Asterix & Obelix: The Middle Kingdom Parent Guide
The jokes haven't aged well and the casting is terrible. Fans of the books and casual viewers alike should give this a miss.
Parent Movie Review
It is 50 BC, and all of Gaul (modern day France) is under Roman occupation – well, not quite all. A small village of unconquerable Gauls continues to resist Caesar (Vincent Cassel) and his legions with the help of a magic potion which makes them invulnerable and gives them super-human strength.
Gaul isn’t the only part of the world with problems. Far away in China, the Empress’s daughter Sa See (Julie Chen) has been forced to flee her home to escape a coup led by her mother’s untrustworthy advisor, Deng Tsin Qin (pronounced like “dancing queen” and played by Bun Hay Mean). She finds herself in Gaul, and soon enlists the help of Asterix (Guillaume Canet) and Obelix (Gilles Lellouche), along with their magic potion, to rescue her mother and save her kingdom.
I grew up reading the Asterix comic books, so I was excited to see how it would survive the jump to film. Bad news: I’d have a better shot at surviving a jump from the Empire State Building. The original comics are so stylized, so heavily influenced by their medium, that translating them to live action is functionally impossible, a problem not helped by the really, really bad casting. Obelix, famously a hugely rotund gentleman, is being played by a roughly normally proportioned man in a fatsuit that makes him look pregnant rather than heavy. Asterix is supposed to be roughly half the height of everyone around him, but he’s played by the director, who’s taller than half the other actors. It’s a mess.
It’s also, unsurprisingly, more than a little problematic for contemporary sensibilities. The comics were not exactly inoffensive, but they were released in the middle of the last century. The times, they’ve been a-changin’, but the jokes haven’t. The movie wades through some bland stereotypes and into some murky Orientalism, and it just isn’t fun. I’m not going to give the film too much guff for the terrible puns in the faux-Chinese names simply because that’s kind of the fundamental gimmick of the franchise (see Biopix, Caesar’s new biographer and Titanix, a sailor), but that’s really the least of our worries.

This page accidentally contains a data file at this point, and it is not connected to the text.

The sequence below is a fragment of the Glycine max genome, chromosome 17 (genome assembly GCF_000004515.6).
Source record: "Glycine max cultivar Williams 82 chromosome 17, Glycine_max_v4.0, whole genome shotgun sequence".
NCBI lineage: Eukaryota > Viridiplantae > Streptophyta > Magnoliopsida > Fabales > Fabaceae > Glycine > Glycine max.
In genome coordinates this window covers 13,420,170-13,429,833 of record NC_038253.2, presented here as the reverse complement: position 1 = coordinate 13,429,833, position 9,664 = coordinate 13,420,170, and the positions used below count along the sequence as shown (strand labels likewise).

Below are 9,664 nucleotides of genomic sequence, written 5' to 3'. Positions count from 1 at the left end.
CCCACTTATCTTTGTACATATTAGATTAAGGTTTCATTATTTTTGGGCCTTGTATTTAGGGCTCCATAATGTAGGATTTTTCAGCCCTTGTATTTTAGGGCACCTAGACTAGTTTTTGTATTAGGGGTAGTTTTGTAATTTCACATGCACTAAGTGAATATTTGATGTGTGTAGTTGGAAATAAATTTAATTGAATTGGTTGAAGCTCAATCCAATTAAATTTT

The absolutely unforgivable failure is that the film fails to be entertaining on almost any level. The story is dull, inexcusably long, and overly complex. Worse, the writing is execrable. The French and English versions of the film are very different, so you can pick which jokes you like better, but I’ll tell you right now that there’s nary a laugh to be found in either. The soundtrack is also a trainwreck, abducting good songs like Queen’s We Will Rock You, The Ecstasy of Gold from The Good, The Bad, and the Ugly, and even a Chinese-language version of (I’ve Had) The Time of My Life from Dirty Dancing. It’s just a mess, and I don’t think it’s going to be a winner even (or especially) with existing fans of the comics.Directed by Guillaume Canet. Starring Guillaume Canet, Gilles Lellouche, Vincent Cassel. Running time: 112 minutes. Theatrical release June 1, 2023. Updated June 1, 2023
Watch the trailer for Asterix & Obelix: The Middle Kingdom
Asterix & Obelix: The Middle Kingdom
Rating & Content Info
Why is Asterix & Obelix: The Middle Kingdom rated TV-PG? Asterix & Obelix: The Middle Kingdom is rated TV-PG by the MPAA
Violence: There are frequent incidents of over-the-top slapstick violence.
Sexual Content: There are several crude sexual references.
Profanity: There is no profanity, although some insulting terms are used.
Alcohol / Drug Use: Adult characters are seen drinking and smoking.
Page last updated June 1, 2023
Loved this movie? Try these books…
Asterix & Obelix are a sprawling series of book-length comic adventures written and illustrated by Rene Goscinny and Albert Uderzo, mainly in the 1960s and 1970s. In the 1980s, Uderzo published a few issues on his own and the series has been revived in recent years by Jean-Yves Ferri and Didier Conrad.
Related home video titles:
The Adventures of Tintin is also based on an older French-language (but Belgian in origin) comic series with a history of racism, but had to good sense to not try for a live action production. The downside is that it’s so far in the uncanny valley that you’re going to need hiking boots and a tour guide to get back out.